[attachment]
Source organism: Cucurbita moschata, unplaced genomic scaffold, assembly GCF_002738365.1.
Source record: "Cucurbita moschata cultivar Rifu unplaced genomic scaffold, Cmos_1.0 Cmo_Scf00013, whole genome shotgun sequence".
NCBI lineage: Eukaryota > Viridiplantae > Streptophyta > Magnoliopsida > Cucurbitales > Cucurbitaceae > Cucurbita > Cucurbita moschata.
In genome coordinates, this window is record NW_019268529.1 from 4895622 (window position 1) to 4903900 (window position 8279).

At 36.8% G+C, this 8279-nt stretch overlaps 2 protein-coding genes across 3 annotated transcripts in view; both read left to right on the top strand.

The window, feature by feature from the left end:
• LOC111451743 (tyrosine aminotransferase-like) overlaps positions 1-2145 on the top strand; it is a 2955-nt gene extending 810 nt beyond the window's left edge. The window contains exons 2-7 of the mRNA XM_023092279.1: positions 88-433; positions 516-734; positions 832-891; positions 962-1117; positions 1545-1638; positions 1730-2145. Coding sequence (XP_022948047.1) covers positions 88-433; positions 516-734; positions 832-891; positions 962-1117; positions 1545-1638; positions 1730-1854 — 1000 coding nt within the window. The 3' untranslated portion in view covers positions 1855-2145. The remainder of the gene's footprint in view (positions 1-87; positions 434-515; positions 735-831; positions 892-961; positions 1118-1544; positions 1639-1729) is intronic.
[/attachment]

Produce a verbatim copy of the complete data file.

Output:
Source organism: Cucurbita moschata, unplaced genomic scaffold, assembly GCF_002738365.1.
Source record: "Cucurbita moschata cultivar Rifu unplaced genomic scaffold, Cmos_1.0 Cmo_Scf00013, whole genome shotgun sequence".
NCBI lineage: Eukaryota > Viridiplantae > Streptophyta > Magnoliopsida > Cucurbitales > Cucurbitaceae > Cucurbita > Cucurbita moschata.
In genome coordinates, this window is record NW_019268529.1 from 4895622 (window position 1) to 4903900 (window position 8279).

At 36.8% G+C, this 8279-nt stretch overlaps 2 protein-coding genes across 3 annotated transcripts in view; both read left to right on the top strand.

The window, feature by feature from the left end:
• LOC111451743 (tyrosine aminotransferase-like) overlaps positions 1-2145 on the top strand; it is a 2955-nt gene extending 810 nt beyond the window's left edge. The window contains exons 2-7 of the mRNA XM_023092279.1: positions 88-433; positions 516-734; positions 832-891; positions 962-1117; positions 1545-1638; positions 1730-2145. Coding sequence (XP_022948047.1) covers positions 88-433; positions 516-734; positions 832-891; positions 962-1117; positions 1545-1638; positions 1730-1854 — 1000 coding nt within the window. The 3' untranslated portion in view covers positions 1855-2145. The remainder of the gene's footprint in view (positions 1-87; positions 434-515; positions 735-831; positions 892-961; positions 1118-1544; positions 1639-1729) is intronic.